CNBC Mad Money host Jim Cramer proved that the Warren Buffett effect is alive and kicking on Wednesday evening. The bombastic money manager cited billionaire Buffett's plans to increase his investment in Bank of America (NYSE: BAC) as one of a multitude of reasons to…
CNBC Mad Money host Jim Cramer proved that the Warren Buffett effect is alive and kicking on Wednesday evening. The bombastic money manager cited billionaire Buffett’s plans to increase his investment in Bank of America (NYSE: BAC) as one of a multitude of reasons to buy big banking stocks.
It was headline-grabbing news on Tuesday when Bloomberg reported that Warren Buffett’s Berkshire Hathaway was planning to increase its already sizeable stake in Bank of America. In a typical display of Buffett savvy, BoA earnings subsequently came in better than expected, just like rival JPMorgan Chase’s did on Monday afternoon. This is an excellent indicator that the best refuge in the stock market from Trump’s trade war may be in big bank stocks.
This certainly appears to be the view of Jim Cramer. Jim is particularly enamored with Warren Buffett’s beloved Bank of America stock (BAC) because of its focus on consumer banking. The CNBC host’s view is clearly predicated on the understanding that households in the United States have held up fairly well over what can only be described as a volatile period in global stock markets.
Unfortunately for both the multi-billionaire Buffett and Mad Money host’s bet on the public to keep spending, some storm clouds are brewing. There was strong evidence on Wednesday that retail sales are starting to feel the effects of a slowdown in other areas of the US economy. Consumer spending made up 68% of the domestic economy in 2018, an undeniably large percentage.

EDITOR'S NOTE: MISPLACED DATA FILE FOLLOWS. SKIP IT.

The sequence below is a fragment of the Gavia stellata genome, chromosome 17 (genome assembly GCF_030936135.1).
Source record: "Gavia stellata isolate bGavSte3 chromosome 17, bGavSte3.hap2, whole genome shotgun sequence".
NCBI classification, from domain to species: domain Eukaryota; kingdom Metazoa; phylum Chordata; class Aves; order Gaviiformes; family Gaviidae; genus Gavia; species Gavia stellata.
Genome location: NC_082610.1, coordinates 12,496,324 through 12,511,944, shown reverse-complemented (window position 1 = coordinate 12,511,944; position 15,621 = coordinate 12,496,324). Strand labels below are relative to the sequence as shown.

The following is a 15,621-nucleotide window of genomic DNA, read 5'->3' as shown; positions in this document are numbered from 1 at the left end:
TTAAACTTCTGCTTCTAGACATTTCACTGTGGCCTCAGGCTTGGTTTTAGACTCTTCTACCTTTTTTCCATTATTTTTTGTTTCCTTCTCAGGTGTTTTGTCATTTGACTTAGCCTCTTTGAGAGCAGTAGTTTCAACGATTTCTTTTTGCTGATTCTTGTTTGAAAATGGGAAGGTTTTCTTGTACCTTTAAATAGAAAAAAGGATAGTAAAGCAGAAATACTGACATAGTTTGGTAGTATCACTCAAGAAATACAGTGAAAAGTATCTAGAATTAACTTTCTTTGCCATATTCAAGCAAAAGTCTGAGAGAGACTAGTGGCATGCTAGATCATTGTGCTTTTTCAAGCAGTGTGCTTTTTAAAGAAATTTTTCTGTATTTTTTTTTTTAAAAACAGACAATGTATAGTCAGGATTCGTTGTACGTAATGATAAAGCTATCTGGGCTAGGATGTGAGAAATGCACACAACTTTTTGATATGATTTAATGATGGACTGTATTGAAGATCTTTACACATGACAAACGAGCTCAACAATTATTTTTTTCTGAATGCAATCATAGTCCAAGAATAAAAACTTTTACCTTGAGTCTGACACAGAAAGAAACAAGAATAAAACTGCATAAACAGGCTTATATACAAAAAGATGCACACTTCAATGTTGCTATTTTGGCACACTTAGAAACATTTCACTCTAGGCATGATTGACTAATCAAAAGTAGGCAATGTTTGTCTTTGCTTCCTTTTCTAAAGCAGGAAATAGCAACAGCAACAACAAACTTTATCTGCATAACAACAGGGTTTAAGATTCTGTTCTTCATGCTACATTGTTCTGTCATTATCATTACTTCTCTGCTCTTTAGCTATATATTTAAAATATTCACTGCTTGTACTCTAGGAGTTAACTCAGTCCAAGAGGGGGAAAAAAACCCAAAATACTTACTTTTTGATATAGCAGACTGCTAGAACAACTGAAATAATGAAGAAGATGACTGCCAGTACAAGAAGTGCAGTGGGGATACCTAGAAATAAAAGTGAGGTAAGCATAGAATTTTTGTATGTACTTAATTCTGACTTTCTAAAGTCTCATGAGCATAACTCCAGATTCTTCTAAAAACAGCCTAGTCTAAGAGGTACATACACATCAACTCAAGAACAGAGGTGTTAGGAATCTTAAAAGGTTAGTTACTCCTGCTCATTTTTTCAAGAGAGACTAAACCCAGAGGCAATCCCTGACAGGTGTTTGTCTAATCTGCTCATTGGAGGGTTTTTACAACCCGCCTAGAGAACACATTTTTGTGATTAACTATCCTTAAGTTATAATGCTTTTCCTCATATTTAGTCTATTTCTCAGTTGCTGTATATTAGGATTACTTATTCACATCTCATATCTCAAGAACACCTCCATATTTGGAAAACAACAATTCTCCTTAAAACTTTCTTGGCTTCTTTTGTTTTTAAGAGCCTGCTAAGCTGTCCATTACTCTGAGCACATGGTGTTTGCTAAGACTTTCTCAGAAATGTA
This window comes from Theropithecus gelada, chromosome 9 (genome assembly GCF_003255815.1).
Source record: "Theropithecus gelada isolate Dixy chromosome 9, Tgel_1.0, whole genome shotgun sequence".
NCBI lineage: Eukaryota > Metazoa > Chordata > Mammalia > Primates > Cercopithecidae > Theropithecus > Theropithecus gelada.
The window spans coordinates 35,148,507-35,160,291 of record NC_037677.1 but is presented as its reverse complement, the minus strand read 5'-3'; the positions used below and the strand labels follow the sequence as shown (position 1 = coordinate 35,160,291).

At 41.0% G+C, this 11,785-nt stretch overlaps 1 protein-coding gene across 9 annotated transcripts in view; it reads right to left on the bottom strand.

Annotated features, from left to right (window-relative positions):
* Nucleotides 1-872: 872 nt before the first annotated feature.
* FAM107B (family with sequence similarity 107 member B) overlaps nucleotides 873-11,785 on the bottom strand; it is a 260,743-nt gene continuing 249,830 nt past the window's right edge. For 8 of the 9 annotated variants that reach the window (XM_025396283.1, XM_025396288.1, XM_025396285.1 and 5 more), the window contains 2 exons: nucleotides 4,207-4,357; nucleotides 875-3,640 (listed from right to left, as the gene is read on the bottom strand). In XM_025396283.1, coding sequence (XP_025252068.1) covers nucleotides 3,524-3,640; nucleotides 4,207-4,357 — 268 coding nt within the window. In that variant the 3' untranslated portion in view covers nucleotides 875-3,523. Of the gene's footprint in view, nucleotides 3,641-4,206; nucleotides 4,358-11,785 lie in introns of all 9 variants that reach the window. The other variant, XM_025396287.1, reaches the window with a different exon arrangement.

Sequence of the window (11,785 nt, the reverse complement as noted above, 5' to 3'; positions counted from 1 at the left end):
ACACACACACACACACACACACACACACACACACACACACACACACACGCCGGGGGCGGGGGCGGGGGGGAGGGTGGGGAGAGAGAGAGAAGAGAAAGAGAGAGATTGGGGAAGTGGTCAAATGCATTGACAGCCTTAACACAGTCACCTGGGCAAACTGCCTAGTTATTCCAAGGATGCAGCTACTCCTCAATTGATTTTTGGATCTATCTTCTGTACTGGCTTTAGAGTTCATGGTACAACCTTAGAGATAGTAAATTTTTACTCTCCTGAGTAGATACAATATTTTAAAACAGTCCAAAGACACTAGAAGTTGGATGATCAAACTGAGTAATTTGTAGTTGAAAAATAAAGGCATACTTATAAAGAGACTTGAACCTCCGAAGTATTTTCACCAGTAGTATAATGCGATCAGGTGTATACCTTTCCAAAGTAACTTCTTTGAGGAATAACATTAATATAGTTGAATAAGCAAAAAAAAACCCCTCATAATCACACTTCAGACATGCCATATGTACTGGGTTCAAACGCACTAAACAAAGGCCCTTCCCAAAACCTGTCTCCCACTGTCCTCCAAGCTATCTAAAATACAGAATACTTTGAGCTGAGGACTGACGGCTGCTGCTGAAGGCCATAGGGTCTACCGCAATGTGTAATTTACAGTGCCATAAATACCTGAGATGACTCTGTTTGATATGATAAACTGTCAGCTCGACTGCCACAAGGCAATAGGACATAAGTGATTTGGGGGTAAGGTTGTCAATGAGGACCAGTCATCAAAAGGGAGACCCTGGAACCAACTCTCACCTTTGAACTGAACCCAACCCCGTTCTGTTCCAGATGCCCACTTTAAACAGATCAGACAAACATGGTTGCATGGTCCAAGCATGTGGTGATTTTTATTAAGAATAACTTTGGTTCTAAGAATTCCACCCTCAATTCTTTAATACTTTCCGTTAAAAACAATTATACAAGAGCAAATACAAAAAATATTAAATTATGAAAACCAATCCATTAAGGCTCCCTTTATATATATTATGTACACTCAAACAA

It would not be surprising to see more prominent financial talking heads joining Jim Cramer on the Buffett bandwagon. As a value investor, the Berkshire Hathaway boss is on record stating he isn’t bothered about predicting recessions, just the performance of his businesses. As the US economy appears to slow after a record expansion, Buffett’s way of thinking becomes much more relevant as the supply of loose capital slows down.
In the event of a prominent slowdown, a lot of the money-losing tech stocks would be the first to lose their shirt, and capital would theoretically seek out Buffett’s armada of low growth, highly stable companies. If Americans stop buying Berkshire Hathaway investment Coca-Cola’s vast array of food and beverage products, then there are probably going to be much more significant issues than how the stock market is doing.
As Warren Buffett allegedly once said:
“Only when the tide goes out do you discover who’s been swimming naked.”
If the IMF’s recent global growth outlook is anything to go by, the ocean may already be receding.
This article was edited by Samburaj Das.